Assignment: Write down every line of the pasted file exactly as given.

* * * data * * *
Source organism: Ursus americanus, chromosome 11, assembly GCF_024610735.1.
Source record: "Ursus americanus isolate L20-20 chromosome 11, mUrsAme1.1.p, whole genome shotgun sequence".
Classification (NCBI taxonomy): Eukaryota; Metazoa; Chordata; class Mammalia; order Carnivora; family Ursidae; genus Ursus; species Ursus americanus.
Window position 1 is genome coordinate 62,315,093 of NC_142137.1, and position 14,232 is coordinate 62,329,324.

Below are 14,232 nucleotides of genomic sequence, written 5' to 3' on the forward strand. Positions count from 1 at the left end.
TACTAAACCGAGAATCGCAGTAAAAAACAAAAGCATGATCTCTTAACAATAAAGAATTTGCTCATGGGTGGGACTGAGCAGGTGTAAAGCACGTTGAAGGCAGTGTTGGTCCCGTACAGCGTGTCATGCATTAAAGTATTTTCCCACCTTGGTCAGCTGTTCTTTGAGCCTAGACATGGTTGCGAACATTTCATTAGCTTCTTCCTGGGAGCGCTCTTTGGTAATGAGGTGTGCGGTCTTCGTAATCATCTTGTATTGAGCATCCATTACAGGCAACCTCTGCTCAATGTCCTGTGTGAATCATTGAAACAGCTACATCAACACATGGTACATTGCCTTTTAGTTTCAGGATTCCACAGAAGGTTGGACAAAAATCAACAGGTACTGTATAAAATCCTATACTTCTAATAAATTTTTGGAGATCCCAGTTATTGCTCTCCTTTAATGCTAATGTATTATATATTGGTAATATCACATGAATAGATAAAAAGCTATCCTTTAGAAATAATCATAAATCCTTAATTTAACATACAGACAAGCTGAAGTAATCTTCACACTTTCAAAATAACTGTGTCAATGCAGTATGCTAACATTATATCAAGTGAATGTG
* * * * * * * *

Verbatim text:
Source organism: Ursus americanus, chromosome 11, assembly GCF_024610735.1.
Source record: "Ursus americanus isolate L20-20 chromosome 11, mUrsAme1.1.p, whole genome shotgun sequence".
Classification (NCBI taxonomy): Eukaryota; Metazoa; Chordata; class Mammalia; order Carnivora; family Ursidae; genus Ursus; species Ursus americanus.
Window position 1 is genome coordinate 62,315,093 of NC_142137.1, and position 14,232 is coordinate 62,329,324.

Below are 14,232 nucleotides of genomic sequence, written 5' to 3' on the forward strand. Positions count from 1 at the left end.
TACTAAACCGAGAATCGCAGTAAAAAACAAAAGCATGATCTCTTAACAATAAAGAATTTGCTCATGGGTGGGACTGAGCAGGTGTAAAGCACGTTGAAGGCAGTGTTGGTCCCGTACAGCGTGTCATGCATTAAAGTATTTTCCCACCTTGGTCAGCTGTTCTTTGAGCCTAGACATGGTTGCGAACATTTCATTAGCTTCTTCCTGGGAGCGCTCTTTGGTAATGAGGTGTGCGGTCTTCGTAATCATCTTGTATTGAGCATCCATTACAGGCAACCTCTGCTCAATGTCCTGTGTGAATCATTGAAACAGCTACATCAACACATGGTACATTGCCTTTTAGTTTCAGGATTCCACAGAAGGTTGGACAAAAATCAACAGGTACTGTATAAAATCCTATACTTCTAATAAATTTTTGGAGATCCCAGTTATTGCTCTCCTTTAATGCTAATGTATTATATATTGGTAATATCACATGAATAGATAAAAAGCTATCCTTTAGAAATAATCATAAATCCTTAATTTAACATACAGACAAGCTGAAGTAATCTTCACACTTTCAAAATAACTGTGTCAATGCAGTATGCTAACATTATATCAAGTGAATGTG